Argentine wine and yerba mate: a history of the two quintessential beverages of Argentina.

Think You Know Argentine Wine? Meet Its Stimulating Counterpart, Yerba Mate.

Think You Know Argentine Wine? Meet Its Stimulating Counterpart, Yerba Mate.

Wine, beer, and other potent potables.
Sept. 10 2012 10:00 AM

Location, Libation, Libation

A tale of two quintessential Argentine beverages: wine and yerba mate.

Yerba Mate and Malbec.
Yerba mate (left), and malbec (right)

Yerba mate photo by Ramzi Haidar/AFP/Getty Images. Wine photo by Ed Yourdon.

In 1964, Argentine writer Jorge Luis Borges wrote the sonnet “To Wine,” which celebrated the wondrous qualities of the drink. “Wine,” the poem proclaimed,

flows red along the great length of generations
like the river of time and on the arduous road
bestows on us its music, its fire, and its lions.

Americans know what he was talking about—we’re crazy about Argentine wines. Malbec has become a standard feature of tasting menus and cocktail parties in the United States, as has, to a lesser degree, the white wine torrontés. Both varietals appeal to our palates without doing too much damage to our wallets.


Lesser known in America is yerba mate, which, along with wine, slakes thirsts, alters minds, and orchestrates the rituals of everyday Argentine life. Mate (which rhymes with “latte” and is sometimes spelled “maté”) is a tea-like caffeinated infusion that outsells coffee and tea combined in Argentina, Paraguay, Uruguay, and southern Brazil. It’s brewed and served in virtually every home in Argentina. And it was important to Borges, too—in an interview at the end of his life, he reflected, “I drank a lot of mate when I was young. Drinking mate was, for me, the way to feel like a creole of old.”

Borges wasn’t the only fan of both wine and yerba mate—in fact, it’s hard to imagine life in Argentina without both. But just as the simple dish of spaghetti and red sauce actually contains the history of European, Asian, and American interactions (the tomato was a New World plant, introduced into Europe centuries—perhaps millennia—after Italians began eating pasta), the two daily beverages of Argentina shed light on a complicated past. Even the names of the beverages hint at their backstory: The word mate comes from a native language spoken in the Andes; wine (or vino) has Indo-European roots. The story of how mate and wine became the reigning beverages of Argentina is a story of geography, immigration, and taste.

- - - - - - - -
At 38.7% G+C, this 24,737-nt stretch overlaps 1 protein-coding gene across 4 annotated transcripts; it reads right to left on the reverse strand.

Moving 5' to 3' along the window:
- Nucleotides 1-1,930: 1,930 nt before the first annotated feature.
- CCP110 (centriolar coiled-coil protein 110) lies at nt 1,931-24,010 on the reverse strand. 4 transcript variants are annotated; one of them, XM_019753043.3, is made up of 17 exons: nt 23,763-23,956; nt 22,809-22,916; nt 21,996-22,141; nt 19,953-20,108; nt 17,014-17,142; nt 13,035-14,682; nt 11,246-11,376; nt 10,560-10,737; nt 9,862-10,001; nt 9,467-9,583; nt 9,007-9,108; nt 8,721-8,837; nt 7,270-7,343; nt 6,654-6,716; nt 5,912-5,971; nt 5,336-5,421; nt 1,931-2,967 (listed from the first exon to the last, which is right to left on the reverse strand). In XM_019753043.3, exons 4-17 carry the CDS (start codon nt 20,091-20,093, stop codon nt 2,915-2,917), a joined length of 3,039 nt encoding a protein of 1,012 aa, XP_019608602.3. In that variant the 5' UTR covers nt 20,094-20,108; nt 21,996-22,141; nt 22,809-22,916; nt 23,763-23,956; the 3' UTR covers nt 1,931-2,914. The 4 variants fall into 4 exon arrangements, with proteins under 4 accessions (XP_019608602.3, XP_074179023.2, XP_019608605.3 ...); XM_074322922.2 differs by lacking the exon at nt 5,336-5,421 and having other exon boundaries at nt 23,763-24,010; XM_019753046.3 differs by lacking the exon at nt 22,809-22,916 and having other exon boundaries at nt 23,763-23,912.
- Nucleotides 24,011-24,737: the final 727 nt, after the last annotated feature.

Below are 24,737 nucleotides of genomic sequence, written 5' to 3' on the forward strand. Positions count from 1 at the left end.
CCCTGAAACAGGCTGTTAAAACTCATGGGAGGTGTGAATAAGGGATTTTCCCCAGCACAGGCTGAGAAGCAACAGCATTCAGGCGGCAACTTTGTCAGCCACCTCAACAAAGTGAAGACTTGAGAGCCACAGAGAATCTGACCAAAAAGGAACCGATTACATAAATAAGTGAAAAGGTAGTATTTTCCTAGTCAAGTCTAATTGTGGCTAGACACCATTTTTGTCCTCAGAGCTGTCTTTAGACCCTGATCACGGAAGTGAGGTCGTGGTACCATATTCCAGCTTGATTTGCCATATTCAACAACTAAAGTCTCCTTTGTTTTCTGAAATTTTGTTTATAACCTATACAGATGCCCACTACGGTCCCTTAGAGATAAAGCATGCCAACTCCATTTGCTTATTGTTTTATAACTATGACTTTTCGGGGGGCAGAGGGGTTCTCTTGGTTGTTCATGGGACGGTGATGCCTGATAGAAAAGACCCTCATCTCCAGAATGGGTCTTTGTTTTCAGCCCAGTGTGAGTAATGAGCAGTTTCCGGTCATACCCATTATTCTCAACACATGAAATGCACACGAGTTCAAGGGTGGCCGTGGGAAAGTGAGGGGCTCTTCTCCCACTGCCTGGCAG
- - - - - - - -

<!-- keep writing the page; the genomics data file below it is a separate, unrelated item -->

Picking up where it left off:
The tale begins in the earliest days of Europe’s colonization of the Americas. Starting with Christopher Columbus, wine grapes accompanied Europeans to the New World because of their role in the Roman Catholic sacrament of the Eucharist—without wine, you couldn’t have Mass. The plant didn’t fare well in the hot and humid Caribbean, but in the dry slopes of the Andes, warmed by ample sunlight and watered by the frigid runoff from snow-capped mountains, vitis vinifera flourished.

The first wine grapes planted in Argentina—humble Spanish whites like the moscatel and the hybrid torrontés—were brought by a priest, Juan Cedrón, in the 1550s. The task of winemaking fell to inexperienced colonists, and their product was largely eschewed in favor of stronger spirits by indigenous locals. But the wine sufficed as fodder for Holy Communion.

Meanwhile, conquistadors were also eager to discover new foods and drugs in the New World. (Can we even imagine not knowing about chocolate, vanilla, tobacco, potatoes, or chilies? All were New World plants.) When 16th-century Spanish explorers worked their way westward across the continent, they found that indigenous groups like the Guaraní steeped or chewed the leaves of a local tree, Ilex paraguariensis, for a jolt of energy. The locals called the stimulant ca’a, which means plant in the Guaraní language; the Spanish followed their lead and called it plant, too: hierba, or the older Spanish form, yerba.

The Europeans quickly got into the habit. To properly drink mate, a gourd (called a mati in the Quechua language) is packed to the brim with smoke-dried leaves and stems, filled with warm (not boiling) water, and then passed from one person to another. Each participant drains the gourd through the same perforated straw, which the Spanish dubbed a bombilla. The colonists enjoyed the ritual and the beverage so much that they began trading the leaves throughout the Southern Hemisphere. (The Paraná River basin lacked the spectacular mineral wealth of Mexico and Peru, which meant that the colonists had little else to trade besides mate.)